The decision will be taken as a breakthrough for gun control advocates, who have combined efforts to pass legislation with a series of product liability suits nationwide. Although high-profile shooting incidents such as the Columbine High School massacre have made public opinion more favorable to gun control measures, the gun-rights lobby maintains sufficient support on Capitol Hill to hold the line. But the NRA may be unable to protect gun manufacturers from the financial hemorrhage brought on by multiple lawsuits. And in the end, the manufacture and supply of guns is a business like any other.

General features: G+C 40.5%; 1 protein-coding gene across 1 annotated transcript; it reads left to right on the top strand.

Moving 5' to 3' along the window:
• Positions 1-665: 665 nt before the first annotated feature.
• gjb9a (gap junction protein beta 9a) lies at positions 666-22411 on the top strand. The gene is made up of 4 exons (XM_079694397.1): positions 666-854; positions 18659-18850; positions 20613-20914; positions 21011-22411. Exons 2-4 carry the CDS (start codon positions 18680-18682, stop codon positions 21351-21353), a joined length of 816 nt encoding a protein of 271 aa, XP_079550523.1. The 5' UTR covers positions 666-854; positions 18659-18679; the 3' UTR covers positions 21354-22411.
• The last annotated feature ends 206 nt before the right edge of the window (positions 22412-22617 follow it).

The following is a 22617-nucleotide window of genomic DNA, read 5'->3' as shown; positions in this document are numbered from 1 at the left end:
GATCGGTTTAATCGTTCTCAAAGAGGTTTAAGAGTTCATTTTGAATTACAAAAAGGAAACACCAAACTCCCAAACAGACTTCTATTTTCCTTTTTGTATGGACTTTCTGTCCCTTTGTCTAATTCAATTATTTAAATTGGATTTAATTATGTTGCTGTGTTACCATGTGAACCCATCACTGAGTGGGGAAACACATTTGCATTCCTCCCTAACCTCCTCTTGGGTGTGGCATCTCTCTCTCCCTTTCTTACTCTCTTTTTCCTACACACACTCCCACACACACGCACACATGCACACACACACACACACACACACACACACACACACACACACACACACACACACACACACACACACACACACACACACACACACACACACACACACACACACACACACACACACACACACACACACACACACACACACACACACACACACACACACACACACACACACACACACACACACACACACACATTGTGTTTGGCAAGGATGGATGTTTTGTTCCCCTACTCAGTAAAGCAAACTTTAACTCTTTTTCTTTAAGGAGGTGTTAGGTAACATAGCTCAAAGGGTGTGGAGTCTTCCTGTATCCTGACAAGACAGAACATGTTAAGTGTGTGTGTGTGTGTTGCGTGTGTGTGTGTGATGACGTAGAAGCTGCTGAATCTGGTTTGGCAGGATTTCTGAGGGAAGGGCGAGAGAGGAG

Even if the NRA musters the political support to hold the gun control lobby at bay, it’s unlikely to find the money to keep Colt in the retail handgun business. The manufacturer whose legendary "peacemaker" cleaned up the Wild West is reportedly planning to quit the business in the face of a rising tide of lawsuits against gun manufacturers. According to published reports, the company will continue to supply rifles to the U.S. military and handguns to law-enforcement agencies, but will withdraw most of its product lines from retail markets. "This is a dramatic illustration of the power of the product liability lawsuits brought against the gun industry," says TIME correspondent Adam Cohen. "Colt has been in this business for a long time and probably wouldn’t like to abandon it, but the lawsuits make staying in retail handguns run counter to the company’s financial interests. This is a classic case of how the tort system is supposed to work, by restraining a company from doing something juries consider unsafe – even if it’s legal – by making it economically unviable."